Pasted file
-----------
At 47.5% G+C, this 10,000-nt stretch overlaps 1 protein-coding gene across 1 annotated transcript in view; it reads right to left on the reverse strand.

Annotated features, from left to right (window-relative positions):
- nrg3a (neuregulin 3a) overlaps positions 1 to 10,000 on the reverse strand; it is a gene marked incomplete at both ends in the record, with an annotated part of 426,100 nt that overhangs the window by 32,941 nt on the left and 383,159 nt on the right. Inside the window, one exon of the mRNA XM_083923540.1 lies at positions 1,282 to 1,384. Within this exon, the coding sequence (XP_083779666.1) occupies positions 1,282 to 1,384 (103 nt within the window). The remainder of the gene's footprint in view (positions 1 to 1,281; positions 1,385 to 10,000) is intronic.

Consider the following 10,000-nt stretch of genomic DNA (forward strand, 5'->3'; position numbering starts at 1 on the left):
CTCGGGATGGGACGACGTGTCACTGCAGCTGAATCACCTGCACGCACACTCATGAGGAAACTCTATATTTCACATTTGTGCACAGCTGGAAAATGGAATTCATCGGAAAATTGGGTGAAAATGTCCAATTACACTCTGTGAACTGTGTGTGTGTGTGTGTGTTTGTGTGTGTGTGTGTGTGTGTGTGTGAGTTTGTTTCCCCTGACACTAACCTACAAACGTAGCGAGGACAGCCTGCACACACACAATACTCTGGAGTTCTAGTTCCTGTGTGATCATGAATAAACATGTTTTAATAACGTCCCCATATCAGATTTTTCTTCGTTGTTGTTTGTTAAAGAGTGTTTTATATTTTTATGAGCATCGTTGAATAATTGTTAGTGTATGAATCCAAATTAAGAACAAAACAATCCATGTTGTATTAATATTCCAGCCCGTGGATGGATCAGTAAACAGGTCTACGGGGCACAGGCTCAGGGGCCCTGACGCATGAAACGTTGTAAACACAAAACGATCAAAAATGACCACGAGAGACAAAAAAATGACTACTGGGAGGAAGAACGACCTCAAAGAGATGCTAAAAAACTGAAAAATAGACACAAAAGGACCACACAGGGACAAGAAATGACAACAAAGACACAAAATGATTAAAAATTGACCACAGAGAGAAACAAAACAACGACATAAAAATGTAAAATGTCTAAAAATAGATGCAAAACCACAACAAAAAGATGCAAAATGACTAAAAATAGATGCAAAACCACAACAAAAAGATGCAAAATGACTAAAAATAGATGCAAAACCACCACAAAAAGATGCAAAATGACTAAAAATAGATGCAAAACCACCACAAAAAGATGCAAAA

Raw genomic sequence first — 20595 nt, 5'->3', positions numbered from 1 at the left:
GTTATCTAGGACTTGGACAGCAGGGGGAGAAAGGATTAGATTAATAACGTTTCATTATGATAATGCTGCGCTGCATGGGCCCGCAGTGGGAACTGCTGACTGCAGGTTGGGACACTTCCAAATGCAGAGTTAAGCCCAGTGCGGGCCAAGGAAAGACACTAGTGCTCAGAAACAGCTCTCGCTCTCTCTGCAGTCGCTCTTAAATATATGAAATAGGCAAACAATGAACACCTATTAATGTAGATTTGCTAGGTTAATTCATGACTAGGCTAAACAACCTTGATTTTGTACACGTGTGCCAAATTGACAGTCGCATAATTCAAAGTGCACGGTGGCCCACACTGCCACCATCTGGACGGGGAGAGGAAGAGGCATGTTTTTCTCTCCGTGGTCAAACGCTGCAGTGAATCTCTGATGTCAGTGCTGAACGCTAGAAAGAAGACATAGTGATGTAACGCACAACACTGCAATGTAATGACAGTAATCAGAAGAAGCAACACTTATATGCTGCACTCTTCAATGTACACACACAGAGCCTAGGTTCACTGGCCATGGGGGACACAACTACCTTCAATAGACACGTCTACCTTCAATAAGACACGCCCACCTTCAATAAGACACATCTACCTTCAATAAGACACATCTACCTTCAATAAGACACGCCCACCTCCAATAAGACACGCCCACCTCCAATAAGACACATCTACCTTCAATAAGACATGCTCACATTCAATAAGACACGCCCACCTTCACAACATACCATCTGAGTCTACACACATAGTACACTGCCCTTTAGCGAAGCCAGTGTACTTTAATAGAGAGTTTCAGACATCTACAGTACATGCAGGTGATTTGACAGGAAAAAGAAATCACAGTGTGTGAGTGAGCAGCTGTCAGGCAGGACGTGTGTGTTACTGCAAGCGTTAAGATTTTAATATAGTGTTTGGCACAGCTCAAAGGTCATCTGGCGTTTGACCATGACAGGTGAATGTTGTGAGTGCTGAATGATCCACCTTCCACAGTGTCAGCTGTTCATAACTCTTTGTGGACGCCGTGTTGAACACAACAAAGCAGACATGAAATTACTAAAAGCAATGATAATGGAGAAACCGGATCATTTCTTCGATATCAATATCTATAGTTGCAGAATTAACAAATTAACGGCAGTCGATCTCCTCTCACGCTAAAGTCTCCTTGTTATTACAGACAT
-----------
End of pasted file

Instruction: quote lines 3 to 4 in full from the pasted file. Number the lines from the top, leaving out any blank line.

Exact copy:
- nrg3a (neuregulin 3a) overlaps positions 1 to 10,000 on the reverse strand; it is a gene marked incomplete at both ends in the record, with an annotated part of 426,100 nt that overhangs the window by 32,941 nt on the left and 383,159 nt on the right. Inside the window, one exon of the mRNA XM_083923540.1 lies at positions 1,282 to 1,384. Within this exon, the coding sequence (XP_083779666.1) occupies positions 1,282 to 1,384 (103 nt within the window). The remainder of the gene's footprint in view (positions 1 to 1,281; positions 1,385 to 10,000) is intronic.

Consider the following 10,000-nt stretch of genomic DNA (forward strand, 5'->3'; position numbering starts at 1 on the left):